Theresa Carter: I think it was a lot of different things. I'm a huge collector of quotes because I think other people sometimes capture the essence of something much better than I could. And one of my favorites comes from Henry Ford. And he said, " My best friend is the one that brings out the best in me." And I think in many ways, the best leaders are the ones who bring out the best in those round them. They create an environment where people can thrive where they feel safe, I can take a risk, I can try new things. And I often like to say that these are the kinds of leaders that can make one plus one equal four. They get the most out of their teams, they inspire them to achieve what they may have looked at and said, oh, that's impossible we can't do it. And I think I also learned specifically within ROTC the importance of learning to tap into the amazing expertise and talent that is part of our enlisted Corps. And also being humble enough to recognize that the best leaders could be working for you. I was blessed in my career, I had three senior noncommissioned officers that were just amazing leaders who worked for me. And I was always in awe of watching them what they were able to achieve, and really try to be a good student and capture and cherish the lessons that I learned by watching them in action.
Kate Young: She explains her experience with ROTC and how what she once thought was a disappointment changed the course of her entire military career.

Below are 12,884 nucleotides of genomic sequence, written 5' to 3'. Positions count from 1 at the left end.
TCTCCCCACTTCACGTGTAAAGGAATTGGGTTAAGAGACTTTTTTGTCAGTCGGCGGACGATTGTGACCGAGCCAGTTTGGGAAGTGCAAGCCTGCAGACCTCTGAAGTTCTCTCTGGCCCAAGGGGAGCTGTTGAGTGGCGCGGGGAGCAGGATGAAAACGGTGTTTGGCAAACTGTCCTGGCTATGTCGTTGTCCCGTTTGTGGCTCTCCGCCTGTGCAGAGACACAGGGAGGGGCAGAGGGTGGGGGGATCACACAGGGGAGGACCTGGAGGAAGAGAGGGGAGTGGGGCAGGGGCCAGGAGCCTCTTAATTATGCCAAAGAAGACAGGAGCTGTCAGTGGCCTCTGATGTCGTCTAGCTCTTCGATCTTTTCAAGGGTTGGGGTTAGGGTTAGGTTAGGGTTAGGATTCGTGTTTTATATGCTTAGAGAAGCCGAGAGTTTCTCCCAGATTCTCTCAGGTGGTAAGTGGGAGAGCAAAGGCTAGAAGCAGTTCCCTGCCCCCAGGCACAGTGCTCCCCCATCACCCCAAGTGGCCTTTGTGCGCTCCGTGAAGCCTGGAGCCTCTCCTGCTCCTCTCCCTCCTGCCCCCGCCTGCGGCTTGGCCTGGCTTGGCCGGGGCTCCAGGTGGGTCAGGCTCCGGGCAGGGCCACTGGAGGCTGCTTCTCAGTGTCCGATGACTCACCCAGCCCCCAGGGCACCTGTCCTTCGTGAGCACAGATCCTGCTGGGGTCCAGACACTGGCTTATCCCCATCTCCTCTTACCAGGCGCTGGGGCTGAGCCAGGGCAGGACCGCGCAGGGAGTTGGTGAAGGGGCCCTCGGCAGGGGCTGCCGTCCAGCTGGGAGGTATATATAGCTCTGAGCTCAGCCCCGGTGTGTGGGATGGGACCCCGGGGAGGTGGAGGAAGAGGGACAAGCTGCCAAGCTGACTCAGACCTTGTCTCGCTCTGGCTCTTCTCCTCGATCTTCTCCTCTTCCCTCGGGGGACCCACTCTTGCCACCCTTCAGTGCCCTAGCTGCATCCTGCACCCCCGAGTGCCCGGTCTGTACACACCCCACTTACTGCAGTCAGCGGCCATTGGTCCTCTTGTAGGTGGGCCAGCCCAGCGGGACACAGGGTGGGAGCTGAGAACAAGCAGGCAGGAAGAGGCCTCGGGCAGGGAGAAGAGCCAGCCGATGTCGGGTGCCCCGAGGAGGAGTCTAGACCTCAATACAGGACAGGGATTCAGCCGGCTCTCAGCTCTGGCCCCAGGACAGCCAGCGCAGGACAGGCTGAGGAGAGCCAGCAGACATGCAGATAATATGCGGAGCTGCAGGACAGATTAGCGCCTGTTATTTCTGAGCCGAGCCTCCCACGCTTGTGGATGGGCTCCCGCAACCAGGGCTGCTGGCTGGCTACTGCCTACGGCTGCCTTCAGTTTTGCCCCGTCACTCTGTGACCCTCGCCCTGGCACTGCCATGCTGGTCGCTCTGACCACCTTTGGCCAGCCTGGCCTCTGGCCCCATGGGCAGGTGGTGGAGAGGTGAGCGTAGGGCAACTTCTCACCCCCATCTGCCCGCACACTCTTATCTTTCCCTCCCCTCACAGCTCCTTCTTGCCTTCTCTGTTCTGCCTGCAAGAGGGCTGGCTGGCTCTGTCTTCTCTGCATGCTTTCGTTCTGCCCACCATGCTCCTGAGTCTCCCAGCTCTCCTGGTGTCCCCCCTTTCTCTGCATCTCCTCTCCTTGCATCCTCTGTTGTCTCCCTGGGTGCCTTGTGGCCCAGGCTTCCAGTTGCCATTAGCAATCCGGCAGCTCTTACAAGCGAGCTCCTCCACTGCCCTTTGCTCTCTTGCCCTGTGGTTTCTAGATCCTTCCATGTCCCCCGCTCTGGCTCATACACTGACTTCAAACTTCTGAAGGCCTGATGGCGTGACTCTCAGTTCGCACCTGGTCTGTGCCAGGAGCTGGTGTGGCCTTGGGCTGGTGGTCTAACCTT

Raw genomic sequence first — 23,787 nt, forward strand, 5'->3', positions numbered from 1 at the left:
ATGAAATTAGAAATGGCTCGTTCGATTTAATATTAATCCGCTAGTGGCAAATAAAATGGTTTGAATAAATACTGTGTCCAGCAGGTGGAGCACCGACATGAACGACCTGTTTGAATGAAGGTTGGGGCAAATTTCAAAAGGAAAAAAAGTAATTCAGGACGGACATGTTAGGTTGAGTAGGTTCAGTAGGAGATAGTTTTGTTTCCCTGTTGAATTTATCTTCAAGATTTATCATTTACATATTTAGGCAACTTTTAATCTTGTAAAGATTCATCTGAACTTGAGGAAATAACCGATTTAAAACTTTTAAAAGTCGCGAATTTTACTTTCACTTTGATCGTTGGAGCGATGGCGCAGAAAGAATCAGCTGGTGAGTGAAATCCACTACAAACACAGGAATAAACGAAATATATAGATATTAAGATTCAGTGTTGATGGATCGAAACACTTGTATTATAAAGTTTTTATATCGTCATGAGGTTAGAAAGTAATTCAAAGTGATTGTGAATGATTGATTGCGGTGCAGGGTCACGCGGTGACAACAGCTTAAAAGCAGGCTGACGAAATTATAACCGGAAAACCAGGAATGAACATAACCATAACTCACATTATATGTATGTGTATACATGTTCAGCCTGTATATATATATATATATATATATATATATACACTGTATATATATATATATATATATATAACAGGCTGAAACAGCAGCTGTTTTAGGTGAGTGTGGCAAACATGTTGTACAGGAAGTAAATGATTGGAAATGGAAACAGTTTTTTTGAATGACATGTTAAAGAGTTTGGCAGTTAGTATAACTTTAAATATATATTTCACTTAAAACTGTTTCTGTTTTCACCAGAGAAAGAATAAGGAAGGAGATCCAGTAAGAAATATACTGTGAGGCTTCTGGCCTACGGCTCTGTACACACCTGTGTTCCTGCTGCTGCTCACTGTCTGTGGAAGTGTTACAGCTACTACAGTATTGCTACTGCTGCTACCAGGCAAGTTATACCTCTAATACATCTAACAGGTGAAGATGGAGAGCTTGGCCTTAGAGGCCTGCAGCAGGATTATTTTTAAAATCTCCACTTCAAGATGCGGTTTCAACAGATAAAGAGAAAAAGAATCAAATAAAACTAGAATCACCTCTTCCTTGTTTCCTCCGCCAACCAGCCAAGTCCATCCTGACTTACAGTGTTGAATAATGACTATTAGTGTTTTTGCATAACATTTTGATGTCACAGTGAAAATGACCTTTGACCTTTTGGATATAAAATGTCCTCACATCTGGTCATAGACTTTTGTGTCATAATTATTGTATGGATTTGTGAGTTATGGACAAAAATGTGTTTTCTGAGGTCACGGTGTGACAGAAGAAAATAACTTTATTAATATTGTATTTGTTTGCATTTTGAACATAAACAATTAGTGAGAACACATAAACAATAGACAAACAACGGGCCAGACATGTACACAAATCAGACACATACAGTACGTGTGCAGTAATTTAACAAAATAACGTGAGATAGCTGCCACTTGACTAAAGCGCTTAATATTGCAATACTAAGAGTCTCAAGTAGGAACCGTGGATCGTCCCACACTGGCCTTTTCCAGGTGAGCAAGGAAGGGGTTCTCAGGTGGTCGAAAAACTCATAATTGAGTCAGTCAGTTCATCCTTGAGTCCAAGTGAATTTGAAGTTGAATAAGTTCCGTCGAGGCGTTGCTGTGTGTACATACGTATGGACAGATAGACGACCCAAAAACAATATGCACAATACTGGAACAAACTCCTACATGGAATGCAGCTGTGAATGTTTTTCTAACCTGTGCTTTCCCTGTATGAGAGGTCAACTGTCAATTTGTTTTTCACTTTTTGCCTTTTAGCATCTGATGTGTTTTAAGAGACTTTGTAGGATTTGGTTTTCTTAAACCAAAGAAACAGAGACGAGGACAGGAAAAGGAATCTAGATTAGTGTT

Theresa Carter: I think the thing that stands out for me the most about my ROTC experience is, I'm very much an introvert. And so at times I really need people to push me. So my first couple of years, I'm trying to get used to being away from home, tackling the introductory engineering courses which are kind of hard and time consuming, and trying to really balance everything. One of my instructors at the time was Major Bruce Johnston. He was the commandant of cadets. And anytime that I was hesitant to try something, he always pushed me and encouraged me. Really he wouldn't let me sit back which I was inclined to do. He forced me to get engaged, stay engaged. And I know for sure as a result, I had the opportunity to serve as the Cadet Wing Commander in the fall semester, my senior year. When it came time to get our assignments upon graduation. I was disappointed I didn't get the career field I wanted, and he was great at helping me understand why would be a good fit in the civil engineering career field. He just had a profound influence on me both during my time at Purdue, and throughout the rest of my career. And so I found I often called upon him to get his advice and counsel, and I'm still good friends with him today. He pinned on my second lieutenant rank and my two star rank so he was a great book into my career.